Paying for care

Paying for carePaying for care: your questions answered

Our Senior Customer Advisors have identified 20 of the most frequently asked questions on the subject of paying for care, and have provided initial answers we hope you may find helpful. They explain what our fees cover with regard to care types, accommodation and service, and detail the main options when it comes to budgeting, funding and planning for the future. Their answers also address points concerning Attendance Allowance, Funded Nursing Care, Continuing Health Care, Power of Attorney and situations where payment may be deferred. They also discuss local authority support and financial assessments.

A message from the team:
“We have produced this guidance based entirely on our experience of the issues people tend to bring up when they are considering a care home. We hope it is helpful and would urge people who want to discuss any aspects in further detail to contact us or, if they have chosen a particular home, to speak to the manager there.”

Click on the questions below to expand the answers.  If you require any further information the teams in our homes will be only too pleased to help
Q1. What do Colten Care fees cover?

A. Fees reflect our standards of individual care, accommodation and service. We continually invest in exceptionally beautiful, well-appointed homes and we only recruit and develop the most professional, dedicated and friendly team members. Our care home service offers a comfortable, homely and relaxed environment where home maintenance, laundry and cleaning are all taken care of on your behalf. We create interest and sociability through a full programme of activities and we prepare and serve the finest home-cooked food based entirely on your choices and dietary needs. If you receive nursing care from us, you can be reassured that our service harnesses best practice in clinical care with full respect for your dignity and privacy. We also provide specialist care for those living with dementia at six purpose-designed homes.

Q2. What are the options when it comes to funding care?

A. Most residents pay their fees through a combination of pensions and investments. Some have their fees partly funded by an annuity. This is essentially an insurance policy to give peace of mind on future funding. A lump sum is paid up front which then guarantees a fixed amount per month for life, usually linked to an annual inflation increase. The insurer will assess the resident’s health needs and estimate their remaining life expectancy. This, in conjunction with the amount required each month, determines the sum paid up front. If the resident lives longer than the expected life expectancy then the annuity has paid for itself. If you are thinking about purchasing a care plan using a lump sum, perhaps funded through an equity release on the family home, we recommend you speak to a specialist Independent Financial Adviser (IFA). The Financial Conduct Authority (FCA) authorises and registers firms and individuals who give financial advice. For more information, call the FCA on 0800 111 6768 (freephone) or 0300 500 8082, or visit

Q3. Can we receive any local authority support?

A. Local authorities will fund 12 weeks of care at the point when someone decides to sell their house. If there is shortfall because the authority rate is lower than the fee, then this is either made up by the resident or supported through our deferred fee scheme. Authorities can also offer their own deferred payment arrangements for care. In our experience, they can sometimes steer residents towards cheaper homes so funds last longer and there is less obligation on the authority. This is not necessarily in a resident’s best interests. Our Home Managers are happy to discuss further with you. From April 2015, local authorities must have a new deferred payment scheme in place that allows eligible people to take out a loan to help towards care costs that is secured against their house. For more information, we suggest contacting the authority that receives Council Tax for the property.

Q4. Can we receive any state benefits to help with the cost?

A. Yes, many residents receive Attendance Allowance. To ensure you receive the right advice on eligibility and what to claim, we recommend you talk to Age UK on 0800 169 6565 or visit You can also speak with Citizens Advice on 03444 111 444 or visit Before paying any advisor in connection with benefit entitlement, we urge you to make sure they are qualified and registered with a body such as the Financial Conduct Authority (FCA). Please see FCA contact details at Qu 2 above.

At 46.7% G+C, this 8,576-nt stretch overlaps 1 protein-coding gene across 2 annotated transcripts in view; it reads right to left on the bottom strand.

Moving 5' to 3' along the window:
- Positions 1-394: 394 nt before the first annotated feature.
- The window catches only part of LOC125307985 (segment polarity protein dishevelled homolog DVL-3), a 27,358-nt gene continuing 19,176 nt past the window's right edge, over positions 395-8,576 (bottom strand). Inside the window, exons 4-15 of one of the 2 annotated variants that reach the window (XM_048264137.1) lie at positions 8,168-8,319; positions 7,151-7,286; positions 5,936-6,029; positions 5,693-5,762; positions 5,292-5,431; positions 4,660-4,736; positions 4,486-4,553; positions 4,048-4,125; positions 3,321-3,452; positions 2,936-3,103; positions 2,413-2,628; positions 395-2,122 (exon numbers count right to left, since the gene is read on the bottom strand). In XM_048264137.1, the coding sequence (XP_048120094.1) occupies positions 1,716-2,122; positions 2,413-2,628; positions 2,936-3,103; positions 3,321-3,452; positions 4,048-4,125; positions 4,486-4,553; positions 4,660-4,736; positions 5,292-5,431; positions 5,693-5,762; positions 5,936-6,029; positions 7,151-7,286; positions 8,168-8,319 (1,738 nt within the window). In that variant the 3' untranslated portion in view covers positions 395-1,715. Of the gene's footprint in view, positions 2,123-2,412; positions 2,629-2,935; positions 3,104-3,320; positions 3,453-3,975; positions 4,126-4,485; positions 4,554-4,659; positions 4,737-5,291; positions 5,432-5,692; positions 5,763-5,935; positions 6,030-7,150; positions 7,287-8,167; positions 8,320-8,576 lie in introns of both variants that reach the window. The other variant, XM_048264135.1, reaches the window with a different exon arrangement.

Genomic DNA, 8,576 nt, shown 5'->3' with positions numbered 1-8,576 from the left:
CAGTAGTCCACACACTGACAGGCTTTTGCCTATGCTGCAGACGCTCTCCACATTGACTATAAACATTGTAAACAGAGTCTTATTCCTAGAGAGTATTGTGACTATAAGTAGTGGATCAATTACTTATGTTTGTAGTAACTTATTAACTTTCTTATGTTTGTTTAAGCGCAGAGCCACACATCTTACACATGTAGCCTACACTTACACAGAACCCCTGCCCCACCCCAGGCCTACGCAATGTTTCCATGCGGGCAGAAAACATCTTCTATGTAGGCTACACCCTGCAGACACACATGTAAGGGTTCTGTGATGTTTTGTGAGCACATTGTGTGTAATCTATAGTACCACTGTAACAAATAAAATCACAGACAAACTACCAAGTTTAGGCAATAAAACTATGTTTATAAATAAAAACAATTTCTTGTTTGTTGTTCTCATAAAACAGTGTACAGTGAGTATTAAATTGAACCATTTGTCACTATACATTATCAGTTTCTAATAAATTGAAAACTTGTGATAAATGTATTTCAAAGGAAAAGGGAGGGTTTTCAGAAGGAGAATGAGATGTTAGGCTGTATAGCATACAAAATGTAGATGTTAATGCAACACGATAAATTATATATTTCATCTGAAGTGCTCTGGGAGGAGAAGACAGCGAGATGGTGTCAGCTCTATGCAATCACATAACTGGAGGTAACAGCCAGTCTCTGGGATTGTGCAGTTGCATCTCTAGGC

Q5. Do we need to pay you a deposit or upfront payment to secure a room?

A. No, you only pay on admission for your actual stay. For respite or short-stay care, you pay for the actual number of nights you have booked. For longer stays, we charge by way of a four-weekly direct debit in advance. If you want to secure a specific room you would need to pay the weekly fee for the room.

Q6. Do all residents pay the same fee?

A. No, it depends on the type of care – whether residential, nursing or assisted – and, in our older homes, the choice of room. We strive to ensure all bedrooms are beautifully appointed and have a pleasant outlook. The Home Manager can advise on individual room rates and, if a resident wishes to move to another room at a later date, whether the fee will alter.

Q7. Is the fee negotiable?

A. Admissions are either at homes’ nursing or assisted care rates. This will be determined as part of the pre-admission assessment. A 5% discount is available for couples in residence at the same home at the same time although not necessarily sharing a bedroom. The discount applies to the highest fee only, not both fees. We also offer a 2.5% discount if fees are paid quarterly in advance.

Q8. Can we defer payment?

A. Yes, we can help with that. We are used to situations where someone who needs care now has funds tied up in a property that still needs to be sold. We recognise that deferring payment can help families make the right choice about full-time care when it is needed. We can defer up to 80% of the fees provided the property is being sold on the market at a sensible price. We charge interest of 4% above base rate on outstanding fees to cover our costs and we require them to be settled on the sale of the property. In legal terms, we do not take a charge but instead register an interest. Please ask the Home Manager for more details.
Once the property is sold you may want to consider taking specialist financial advice from an IFA regarding the available options to fund the ongoing care fees.

Q9. Does Colten Care take local authority-funded admissions?

A. We rarely take local authority-funded admissions, it depends on whether they will pay our fees. We are a private care home operator. Yes we do have a number of residents who have become ‘capital depleted’, i.e. their funds have fallen below the threshold that Local Authorities will then contribute to the cost of their care. These residents would receive a local authority contribution which is then topped up to the full fee, usually by the family.